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Children's Health Insurance Program Reauthorization Act of 2007 -- Veto Message From the President of the United States

Floor Speech

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Date:
Location: Washington, DC


CHILDREN'S HEALTH INSURANCE PROGRAM REAUTHORIZATION ACT OF 2007--VETO MESSAGE FROM THE PRESIDENT OF THE UNITED STATES -- (House of Representatives - October 18, 2007)

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Mr. HULSHOF. Madam Speaker, I yield myself 2 minutes.

Never in my wildest dreams would I imagine that on a day in August of 1997 that a Democratic President would sign a bill presented by a Republican Congress, and that that would be a high-water mark as far as consensus between a divided government, 10 years ago, the high-water mark of a divided government coming together to create a solution. I was here to help create the bill. In that instance, a Republican Congress worked with, negotiated with, compromised with the President of the other party to create a solution to the problem of children who had no health insurance.

Now, I would say, Madam Speaker, that the 2007 version of the Children's Health Insurance Program is almost unrecognizable from the original bill, and certainly beyond the original intent of that bill.

For instance, New Jersey currently has a planned amendment that would use income disregards which would allow it to raise its SCHIP eligibility levels to 350 percent of poverty. That's about $71,000 for a family of four. And don't just take my word for it. Look at section 114, subparagraph A under the bill. And that would continue under this bill.

Many adults without children would be eligible under this bill. Don't take my word for it. Read subparagraph A of section 112 of the bill. You know, the bill allows States to move them to Medicaid, but allows it to pay.

The Federal Government should not be, in my humble opinion, in the business of paying for States who want to cover childless adults that are grandfathered in this bill. And on behalf of my constituents in Missouri, should I ask them to reach in their pockets then and to pay for health care for a family of four in New Jersey making $70,000 or a family of four in New York making $80,000?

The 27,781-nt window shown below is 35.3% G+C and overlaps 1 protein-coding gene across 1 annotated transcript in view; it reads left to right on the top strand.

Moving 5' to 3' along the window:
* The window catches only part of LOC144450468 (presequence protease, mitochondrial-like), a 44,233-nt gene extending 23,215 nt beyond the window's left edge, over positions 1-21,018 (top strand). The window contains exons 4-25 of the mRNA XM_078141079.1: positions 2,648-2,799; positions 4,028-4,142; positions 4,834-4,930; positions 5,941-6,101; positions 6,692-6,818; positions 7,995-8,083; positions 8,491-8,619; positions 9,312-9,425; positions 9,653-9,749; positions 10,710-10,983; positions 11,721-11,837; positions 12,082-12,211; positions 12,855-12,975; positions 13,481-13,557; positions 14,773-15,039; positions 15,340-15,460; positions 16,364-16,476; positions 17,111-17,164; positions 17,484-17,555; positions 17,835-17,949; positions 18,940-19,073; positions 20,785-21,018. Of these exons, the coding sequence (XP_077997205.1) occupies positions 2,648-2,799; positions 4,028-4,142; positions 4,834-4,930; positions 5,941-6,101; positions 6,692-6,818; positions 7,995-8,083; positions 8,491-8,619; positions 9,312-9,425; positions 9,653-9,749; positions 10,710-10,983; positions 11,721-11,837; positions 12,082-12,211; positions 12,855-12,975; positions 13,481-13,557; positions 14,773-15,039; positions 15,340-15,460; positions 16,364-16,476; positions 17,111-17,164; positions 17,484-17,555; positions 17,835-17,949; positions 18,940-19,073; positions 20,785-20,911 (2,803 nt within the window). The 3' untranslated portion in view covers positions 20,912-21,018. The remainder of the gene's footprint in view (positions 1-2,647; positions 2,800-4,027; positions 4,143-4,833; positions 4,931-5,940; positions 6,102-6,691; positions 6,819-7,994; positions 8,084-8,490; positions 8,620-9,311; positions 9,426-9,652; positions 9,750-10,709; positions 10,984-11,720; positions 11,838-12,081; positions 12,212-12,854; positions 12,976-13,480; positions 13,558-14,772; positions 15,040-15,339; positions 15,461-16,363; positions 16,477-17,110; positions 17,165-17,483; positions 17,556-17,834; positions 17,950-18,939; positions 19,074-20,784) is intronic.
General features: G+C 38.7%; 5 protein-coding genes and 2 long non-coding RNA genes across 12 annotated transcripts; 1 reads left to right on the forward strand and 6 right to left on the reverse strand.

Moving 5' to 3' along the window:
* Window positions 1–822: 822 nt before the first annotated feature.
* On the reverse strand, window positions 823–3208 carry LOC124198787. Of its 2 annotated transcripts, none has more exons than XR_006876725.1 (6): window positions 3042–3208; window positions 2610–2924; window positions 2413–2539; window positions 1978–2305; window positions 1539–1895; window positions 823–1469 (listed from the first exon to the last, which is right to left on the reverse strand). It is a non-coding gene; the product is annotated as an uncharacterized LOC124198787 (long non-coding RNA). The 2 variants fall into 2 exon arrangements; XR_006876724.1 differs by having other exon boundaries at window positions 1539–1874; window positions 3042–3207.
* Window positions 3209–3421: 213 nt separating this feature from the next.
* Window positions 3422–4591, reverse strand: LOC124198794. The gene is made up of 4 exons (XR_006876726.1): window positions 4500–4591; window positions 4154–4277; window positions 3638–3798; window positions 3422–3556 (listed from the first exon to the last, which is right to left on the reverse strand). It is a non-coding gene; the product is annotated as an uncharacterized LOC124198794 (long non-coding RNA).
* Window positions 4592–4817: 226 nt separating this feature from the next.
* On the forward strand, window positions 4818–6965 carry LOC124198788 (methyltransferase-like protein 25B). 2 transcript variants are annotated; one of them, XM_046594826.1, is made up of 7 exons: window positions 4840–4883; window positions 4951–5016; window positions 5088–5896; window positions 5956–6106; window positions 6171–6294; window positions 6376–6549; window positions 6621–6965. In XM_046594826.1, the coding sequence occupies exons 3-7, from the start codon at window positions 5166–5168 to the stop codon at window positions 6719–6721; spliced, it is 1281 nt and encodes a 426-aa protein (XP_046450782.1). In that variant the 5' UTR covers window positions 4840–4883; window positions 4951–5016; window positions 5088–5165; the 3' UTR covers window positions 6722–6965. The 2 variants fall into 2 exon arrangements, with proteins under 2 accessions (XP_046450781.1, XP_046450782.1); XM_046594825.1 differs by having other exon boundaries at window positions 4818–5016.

So it comes down to this. In fact, there are still 79,000 kids in Missouri, Madam Speaker, that are still at or below 200 percent of poverty. Those are the kids we need to reach out to to provide health insurance.

So the question at the end of this vote is this, to my friends on the other side, Do you want the politics or do you want the policy?

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Mr. HULSHOF. Before yielding to my friend from Texas, I yield myself such time as I may consume to respond to a previous speaker, the gentlelady from New Hampshire, who said that she would have voted against the original bill had she known or had she believed that, in fact, a family of four making $80,000 would qualify their children. Well, in fact, I would point the gentlelady to section 114, subparagraph A of the bill that allows income disregards.

And I would say to the distinguished chairman of the Energy and Commerce Committee, who pointed out that, yes, it was the administration that granted the waiver, there are some on this side who would suggest the administration has approved unwise waivers in the past. But even this administration has indicated to a particular Governor that before we allow this waiver to occur, in the instance of New Jersey, so many additional enrollees would have to meet the intent of the SCHIP program, to which the Governor said, ``I don't have to abide by that.'' And I find that a bit difficult to swallow as we then discuss whether this should be the law of the land.

I am now pleased to yield 1 minute to the distinguished gentleman from Texas (Mr. Hensarling).

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Mr. HULSHOF. Madam Speaker, I yield myself 1 1/2 minutes.

With all respect, Madam Speaker, I don't need to be lectured to by a Member who did not even support the original Children's Health Insurance Program.

The fact is that we reached compromise 10 years ago. And I recognize that the chairman of the Health Subcommittee can ram through a bill when you've got the votes, as the original bill was done, without any input from anybody else, that it's my way or the highway. And I recognize that when you have the votes, that's one way you can try to enact legislation.

So my question still stands, after this veto is sustained, Do you want the politics or do you want the policy? I hope the latter. Because I guarantee you we can have a meeting of the minds.

Mr. Camp and I, Mr. Boustany, in fact, introduced the Kids First Act that would reauthorize this program. It's similar to the alternative in the Senate that would increase State allotments by $14 billion over the next 5 years, that would allow 1.3 million new low-income children to be covered, that reimburses States at their Medicaid matching rate, fully offsets the bill without raising taxes, bolsters current provisions to provide premium assistance to kids who have access to private coverage so that we can better coordinate public and private programs to prevent the crowding-out effect.

So once this political effort is done, I hope we can have a meeting of the minds.

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